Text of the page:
How Silent Night became the sound of Christmas 200 years ago tonight

Silent Night is 200 years old this year after first being performed in 1818, on Christmas Eve in Austria. Sarah Marshall retraces the iconic carol's roots.

The Silent Night chapel in Oberndorf.

Probably the most recognisable festive soundtrack to date, Silent Night has summed up the spirit of Christmas for generations.

First performed in public on December 24, 1818, the lyrics were written by a young pastor from Salzburg, Austria, called Joseph Mohr, while teacher and organist Franz Xaver Gruber composed the melody.

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Since then, the song has been translated into 300 different languages and dialects, and been given UNESCO Intangible Cultural Heritage status.

It was first translated into English in 1863 and was famously sung in the trenches in the First World War during the Christmas truce of 1914 between British and German soldiers.

Last year, Silent Night was named as the UK’s second favourite carol in an annual poll by Classic FM, losing out on the top spot to O Holy Night.

Silent Night held the accolade as the nation’s favourite in 2014 and before that in 2002.

Given it’s worldwide importance, a number of events are taking place across Austria to celebrate the classic carol’s 200th anniversary today on Christmas Eve.

The carol’s resonance through the ages means there are plenty of places associated with the song in Austria that have become popular tourist destinations, especially at this time of year.

One of those locations is Mariapfarr in the Lungau region, where in autumn 1815, 23-year-old Joseph Mohr became an assistant priest in a place where his ancestors had settled in the 17th century.

A year later, in 1816, he wrote the famous song, although his authorship was only fully acknowledged in 1995, when a hand-written version of Silent Night Holy Night proved he’d written the lyrics.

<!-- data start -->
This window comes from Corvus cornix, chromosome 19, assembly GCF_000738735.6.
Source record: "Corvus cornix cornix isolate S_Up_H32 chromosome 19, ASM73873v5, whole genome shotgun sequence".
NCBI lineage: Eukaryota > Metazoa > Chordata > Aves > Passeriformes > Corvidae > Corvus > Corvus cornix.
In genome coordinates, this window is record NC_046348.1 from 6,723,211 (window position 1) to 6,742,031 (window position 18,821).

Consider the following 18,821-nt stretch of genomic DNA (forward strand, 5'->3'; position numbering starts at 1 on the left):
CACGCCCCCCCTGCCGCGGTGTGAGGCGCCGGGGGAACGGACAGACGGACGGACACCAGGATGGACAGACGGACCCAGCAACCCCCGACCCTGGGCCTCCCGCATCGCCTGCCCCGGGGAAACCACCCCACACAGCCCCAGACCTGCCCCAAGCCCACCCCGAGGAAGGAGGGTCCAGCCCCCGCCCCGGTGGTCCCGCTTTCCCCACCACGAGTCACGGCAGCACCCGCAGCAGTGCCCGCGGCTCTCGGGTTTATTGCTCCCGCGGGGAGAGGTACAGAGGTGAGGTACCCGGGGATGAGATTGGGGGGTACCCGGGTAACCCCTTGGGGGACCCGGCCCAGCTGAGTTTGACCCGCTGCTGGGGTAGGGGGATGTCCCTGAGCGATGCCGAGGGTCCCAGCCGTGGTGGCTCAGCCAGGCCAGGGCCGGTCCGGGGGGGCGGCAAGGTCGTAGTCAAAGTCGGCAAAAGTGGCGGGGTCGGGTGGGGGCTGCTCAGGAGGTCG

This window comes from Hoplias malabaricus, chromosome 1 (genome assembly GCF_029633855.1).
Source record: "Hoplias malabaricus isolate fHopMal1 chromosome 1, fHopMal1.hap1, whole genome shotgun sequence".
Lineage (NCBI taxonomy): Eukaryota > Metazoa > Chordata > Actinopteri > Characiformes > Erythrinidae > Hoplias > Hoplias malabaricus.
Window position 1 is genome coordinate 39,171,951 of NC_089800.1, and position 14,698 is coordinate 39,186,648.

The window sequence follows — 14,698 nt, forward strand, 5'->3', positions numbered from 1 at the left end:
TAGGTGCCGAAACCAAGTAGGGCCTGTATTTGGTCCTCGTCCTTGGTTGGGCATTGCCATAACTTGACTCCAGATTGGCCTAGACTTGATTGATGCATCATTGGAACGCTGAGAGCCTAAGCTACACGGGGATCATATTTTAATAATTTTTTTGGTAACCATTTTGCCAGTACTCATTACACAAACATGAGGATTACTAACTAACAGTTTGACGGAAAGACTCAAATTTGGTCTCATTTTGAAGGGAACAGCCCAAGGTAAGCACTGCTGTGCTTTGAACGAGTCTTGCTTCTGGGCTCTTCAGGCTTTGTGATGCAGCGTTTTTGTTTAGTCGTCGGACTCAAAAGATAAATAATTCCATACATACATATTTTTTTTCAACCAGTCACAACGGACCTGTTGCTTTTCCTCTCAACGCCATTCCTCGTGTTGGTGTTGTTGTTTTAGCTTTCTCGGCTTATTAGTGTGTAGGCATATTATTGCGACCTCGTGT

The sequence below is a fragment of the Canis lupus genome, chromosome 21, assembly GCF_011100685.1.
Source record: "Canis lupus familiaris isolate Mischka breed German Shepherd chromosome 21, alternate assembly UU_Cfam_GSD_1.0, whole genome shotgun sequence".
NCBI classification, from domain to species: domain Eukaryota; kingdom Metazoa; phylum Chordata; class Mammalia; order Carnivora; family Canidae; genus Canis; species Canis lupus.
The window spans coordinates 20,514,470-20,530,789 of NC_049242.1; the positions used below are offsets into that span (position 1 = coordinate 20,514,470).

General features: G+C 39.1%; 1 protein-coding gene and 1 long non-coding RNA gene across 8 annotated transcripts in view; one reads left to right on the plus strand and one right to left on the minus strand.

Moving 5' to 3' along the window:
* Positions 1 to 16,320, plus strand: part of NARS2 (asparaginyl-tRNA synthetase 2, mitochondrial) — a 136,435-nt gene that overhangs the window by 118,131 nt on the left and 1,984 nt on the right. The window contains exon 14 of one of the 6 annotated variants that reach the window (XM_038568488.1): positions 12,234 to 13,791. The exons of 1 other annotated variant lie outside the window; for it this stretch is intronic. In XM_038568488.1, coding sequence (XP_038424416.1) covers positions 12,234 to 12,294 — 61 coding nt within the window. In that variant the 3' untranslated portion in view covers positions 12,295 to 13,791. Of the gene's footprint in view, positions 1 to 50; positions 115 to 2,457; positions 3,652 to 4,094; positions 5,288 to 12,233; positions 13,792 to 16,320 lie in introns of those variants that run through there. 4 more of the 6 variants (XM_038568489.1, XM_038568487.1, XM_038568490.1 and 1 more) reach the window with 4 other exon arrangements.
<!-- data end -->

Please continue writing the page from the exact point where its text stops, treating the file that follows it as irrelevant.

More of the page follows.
A highlight for tourists is the redesigned Silent Night Museum, which features a 15th century silver altar and a Christmas nativity scene with a collection of around 100 figures originating from 1750.

The small village of Arnsdorf also lays claim to having a key part in the song’s success, as the place where the melody was originally composed.

Between 1807 and 1829, Franz Xaver Gruber worked as a teacher and organist in Arnsdorf. The school he taught in still educates students and is the oldest active school building in Austria.

Since 1957, the property has also been home to the Silent Night Museum, where a traditionally decorated Rauchkuchl kitchen and a historic classroom provide an insight into Gruber’s daily life. A 25km Silent Night cycle trail connects the village to Oberndorf, another important location in the peace poem’s story.

Meanwhile, it is Oberndorf that is perhaps best associated with Silent Night, as the place where visitors have the opportunity to hear the classic carol performed in its original setting.

Known around the world as the ‘Silent Night Municipality’, this is where the carol was performed for the first time.

The famous St Nikolaus Church has since been damaged by continuous flooding, but a Silent Night Chapel now occupies the same site, where, since 1953, a Silent Night commemoration has been taking place every Christmas Eve at 5pm.

Next door, the old vicarage houses the new Silent Night Museum Oberndorf, which explores the history of the song. Another magnet for visitors during the Advent period is the Silent Night Special Post Office, where it’s possible to send cards around the world with a Christmas postage stamp and a special seal.

Two centuries may have passed since the song first came into being, but as services up and down the country – and across the world – will prove tonight, its influence lives on.